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    Description

    The Battle of Culloden: its loss sealed the fate of Scotland to become forever part of the British Empire.

    Major John Lafausille Autograph Letter Signed Just Twelve Days Before the Battle of Culloden. This remarkable single page letter by Major John Lafausille, commanding an infantry unit of the British Army, written in the field during a short interim while heavily engaged in deadly combat to suppress the Scottish uprising, and while advancing to Aberdeen, Scotland, (where they were to engage just 12 days later, in the bloody battle on the fields of Culloden April 16, 1746). Datelined at "Montrose" (approx. 25 miles south of Aberdeen) April 4, 1746. Handsomely penned in a small, easily read hand; the letter opens: "I have the pleasure to tell my dear nanny that I am returned this day to Montrose from a circuit at the head of 300 foot through the Rebellious Province of Angus where there was a rising again...there were 220 Rebels in Arms; they were disbursed and the most rebellious parts have surrendered about 150 firearms to me and all is quiet. I march'd with ample power to fire, destroy and punish rebels...and i have burned houses and meeting houses in my way with as much mercy as was consistent with my duty." He mentions having received a letter from the aide to his Colonel that "...His royal highness is very well satisfied with everything you have done, which he has ordered me to signify to you"....then continuing to his "Nanny", Lafausille writes: "This has made me very happy as he was pleased to pitch upon me for his service and I shall march to join the Army at Aberdeen in health and spirits and hope to receive a handful of my Nanny's letters...do not doubt that you have been uneasy at my silence but it was unavoidable as I was [away from] all Post roads and even entered the Highlands one day's march where [with] fire and sword I subdued the inhabitants of Lochlie contrary to the expectations of their neighbours....I have been 5 nights in my cloaths (sic) with little rest to myself to procure it for my men. I will venture to say no field officer had ever so ample a power given given over so large a country." He clearly indicates that his actions in the Scottish countryside should not be made known to anyone (or, of course the public or press) by adding postscript at the bottom of the letter: "Don't put my letters out of your hands." Although signed (after much expression of affection to his nanny) with his initials, there is absolutely no doubting that is is by John Lafausille (and is accompanied with photostats of other original correspondence written in his hand and which bears his full signature).

    Accompanying this letter (likely also sent to his "Nanny" with his April 4, 1746 letter) is a two page (each blank on reverse) penned document in the hand of Lafausille's aide or regimental clerk and made for Lafausille's personal use, being the transcription of an order issued by Lafausille just one week earlier, dated March 28, 1746 and directed to the people of the Scottish town they had just subdued and occipied. Order opens: "By Major John Lafausille, commanding a detachment of his majesty's forces...I do hereby require David Gibs, upon pain of the most severe military execution, to send this, my order, to the inhabitants of Glenesque by which I require them to return to their houses and deliver up their arms to me tomorrow...[those that are now] peacebly at [home[ deliver up their arms to me...at the Castle of Invermark or...to the minister of the parish. I shall not molest nor suffer any under my command to do, but all such who oppose me or attempt to do hurt, force me to to take [strong action] or do any damage to his majesty's subject, against all such and those who shall harbour rebels and do not give me immediate intelligence or [etc.] and should the rebels fall upon town or village inhabitants by any of his majesty's Loyal subjects I do hereby declare that I and all his majesty's military officers now in Glenesque shall come into it and I will destroy everything belonging to the rebels. I desire this may be notified to the miniisters and their parishioners to warn them of the great calamity which will inevitably befall them and their families if they persist in this unnatural rebellion." [with a facsimile signature of Lafausille by his aiide]. Page two states it is a second decree. "...My Major Lafausille...at the bequest of Mr. John Gardan, [Pastor]....I have suspended the military persecuton against the inhabitants of Glenesque who do not remain in their homes and surrender their arms and so allow them time to do it until Monday morning....such as do not deliver up their arms to the minister or managers...before that time, against all such I will proceed with fire and sword...given at the castle 29th March, 1746" with facsimile signature of Lafausille..."Major to Wolf's Reg't" Documents are both typical of the early 18th century, with usual aging but excellent sound condition and perfectly legible, absolutely authentic.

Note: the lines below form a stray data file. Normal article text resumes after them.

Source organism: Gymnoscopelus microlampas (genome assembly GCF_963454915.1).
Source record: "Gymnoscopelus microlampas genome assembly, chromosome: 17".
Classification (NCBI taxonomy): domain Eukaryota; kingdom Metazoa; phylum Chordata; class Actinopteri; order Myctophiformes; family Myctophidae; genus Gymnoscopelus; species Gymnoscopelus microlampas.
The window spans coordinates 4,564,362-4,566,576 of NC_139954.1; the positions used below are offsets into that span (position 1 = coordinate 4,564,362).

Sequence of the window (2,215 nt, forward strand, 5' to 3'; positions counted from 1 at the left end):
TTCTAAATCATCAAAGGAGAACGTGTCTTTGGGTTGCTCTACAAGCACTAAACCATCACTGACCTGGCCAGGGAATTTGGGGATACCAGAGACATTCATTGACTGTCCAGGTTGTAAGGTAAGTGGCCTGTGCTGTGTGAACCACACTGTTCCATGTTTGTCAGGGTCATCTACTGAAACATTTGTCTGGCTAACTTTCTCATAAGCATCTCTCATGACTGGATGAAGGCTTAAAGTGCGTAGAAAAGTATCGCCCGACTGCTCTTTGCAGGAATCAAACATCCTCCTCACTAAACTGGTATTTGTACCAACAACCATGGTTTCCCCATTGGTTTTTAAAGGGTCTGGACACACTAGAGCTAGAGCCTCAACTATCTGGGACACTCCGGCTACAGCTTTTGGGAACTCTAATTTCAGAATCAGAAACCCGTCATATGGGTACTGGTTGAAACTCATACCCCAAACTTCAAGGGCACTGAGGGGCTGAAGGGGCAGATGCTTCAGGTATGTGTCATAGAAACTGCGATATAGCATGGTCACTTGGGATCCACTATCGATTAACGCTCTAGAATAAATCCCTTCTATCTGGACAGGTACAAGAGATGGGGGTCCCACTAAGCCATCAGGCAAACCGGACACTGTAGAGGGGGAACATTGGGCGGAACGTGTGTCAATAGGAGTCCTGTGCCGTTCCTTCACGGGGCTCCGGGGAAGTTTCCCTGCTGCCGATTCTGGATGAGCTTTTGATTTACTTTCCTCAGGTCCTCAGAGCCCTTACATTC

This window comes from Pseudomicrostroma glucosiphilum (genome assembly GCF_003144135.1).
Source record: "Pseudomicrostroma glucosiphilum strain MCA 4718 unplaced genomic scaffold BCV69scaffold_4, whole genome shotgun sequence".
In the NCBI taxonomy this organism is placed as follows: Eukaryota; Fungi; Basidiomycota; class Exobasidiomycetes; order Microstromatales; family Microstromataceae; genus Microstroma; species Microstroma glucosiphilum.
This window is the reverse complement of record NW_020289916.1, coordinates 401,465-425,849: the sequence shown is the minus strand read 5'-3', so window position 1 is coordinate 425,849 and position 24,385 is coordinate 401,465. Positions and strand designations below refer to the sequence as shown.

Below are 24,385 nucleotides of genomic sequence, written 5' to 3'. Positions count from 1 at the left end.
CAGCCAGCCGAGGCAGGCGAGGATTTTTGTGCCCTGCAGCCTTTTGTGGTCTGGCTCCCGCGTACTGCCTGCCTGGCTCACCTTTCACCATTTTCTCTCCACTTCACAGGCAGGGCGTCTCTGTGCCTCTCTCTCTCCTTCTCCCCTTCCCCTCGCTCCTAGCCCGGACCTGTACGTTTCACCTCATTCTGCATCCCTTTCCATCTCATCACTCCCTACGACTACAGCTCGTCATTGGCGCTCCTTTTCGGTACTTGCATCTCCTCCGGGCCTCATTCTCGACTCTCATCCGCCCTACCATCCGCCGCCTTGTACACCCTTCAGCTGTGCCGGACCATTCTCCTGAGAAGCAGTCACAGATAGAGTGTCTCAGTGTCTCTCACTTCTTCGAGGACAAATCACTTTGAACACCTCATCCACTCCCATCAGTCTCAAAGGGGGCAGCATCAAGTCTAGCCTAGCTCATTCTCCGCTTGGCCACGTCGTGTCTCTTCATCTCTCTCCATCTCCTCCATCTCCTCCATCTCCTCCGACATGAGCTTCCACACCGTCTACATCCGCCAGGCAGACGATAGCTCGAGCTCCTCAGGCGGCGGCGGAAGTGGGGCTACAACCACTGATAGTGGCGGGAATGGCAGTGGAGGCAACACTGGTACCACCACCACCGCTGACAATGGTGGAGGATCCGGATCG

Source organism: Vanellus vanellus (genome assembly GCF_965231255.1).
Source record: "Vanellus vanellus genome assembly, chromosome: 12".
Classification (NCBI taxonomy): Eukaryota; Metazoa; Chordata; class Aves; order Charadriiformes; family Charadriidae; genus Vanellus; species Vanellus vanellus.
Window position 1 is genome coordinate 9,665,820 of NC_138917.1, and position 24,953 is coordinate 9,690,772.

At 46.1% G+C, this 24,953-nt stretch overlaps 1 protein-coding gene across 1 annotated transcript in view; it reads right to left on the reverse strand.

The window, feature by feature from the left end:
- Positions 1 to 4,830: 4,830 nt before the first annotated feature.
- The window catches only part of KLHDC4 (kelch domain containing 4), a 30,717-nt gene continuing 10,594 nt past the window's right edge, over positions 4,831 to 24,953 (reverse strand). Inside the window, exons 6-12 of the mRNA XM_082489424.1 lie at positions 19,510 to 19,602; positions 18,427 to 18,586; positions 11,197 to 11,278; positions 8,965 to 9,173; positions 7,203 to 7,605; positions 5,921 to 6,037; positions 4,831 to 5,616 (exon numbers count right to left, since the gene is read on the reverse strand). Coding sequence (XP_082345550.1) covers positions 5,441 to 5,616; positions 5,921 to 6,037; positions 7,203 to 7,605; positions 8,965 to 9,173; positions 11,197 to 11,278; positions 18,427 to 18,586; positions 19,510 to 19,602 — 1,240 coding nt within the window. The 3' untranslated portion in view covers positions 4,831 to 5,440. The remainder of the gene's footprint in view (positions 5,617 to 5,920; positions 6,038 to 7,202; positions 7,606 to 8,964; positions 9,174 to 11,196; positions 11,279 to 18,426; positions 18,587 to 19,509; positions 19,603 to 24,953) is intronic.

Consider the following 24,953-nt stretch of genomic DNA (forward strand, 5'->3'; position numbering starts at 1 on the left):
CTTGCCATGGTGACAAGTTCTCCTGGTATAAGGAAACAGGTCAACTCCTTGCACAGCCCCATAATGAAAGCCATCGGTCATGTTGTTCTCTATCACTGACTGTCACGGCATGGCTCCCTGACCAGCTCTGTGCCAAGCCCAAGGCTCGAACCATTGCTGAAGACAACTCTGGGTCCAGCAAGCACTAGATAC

An exceptionally rare and remarkable first hand account of British military operations immediately preceding the furious battle that sealed Scotland's destiny while also ending the reign of Bonnie Prince Charles! John Lafausille led a distinguished military career rising to command the 66th Regiment of Foot and ultimately to the rank of major general.


    Auction Info

    Auction Dates
    December, 2009
    12th Saturday
    Bids + Registered Phone Bidders: 1
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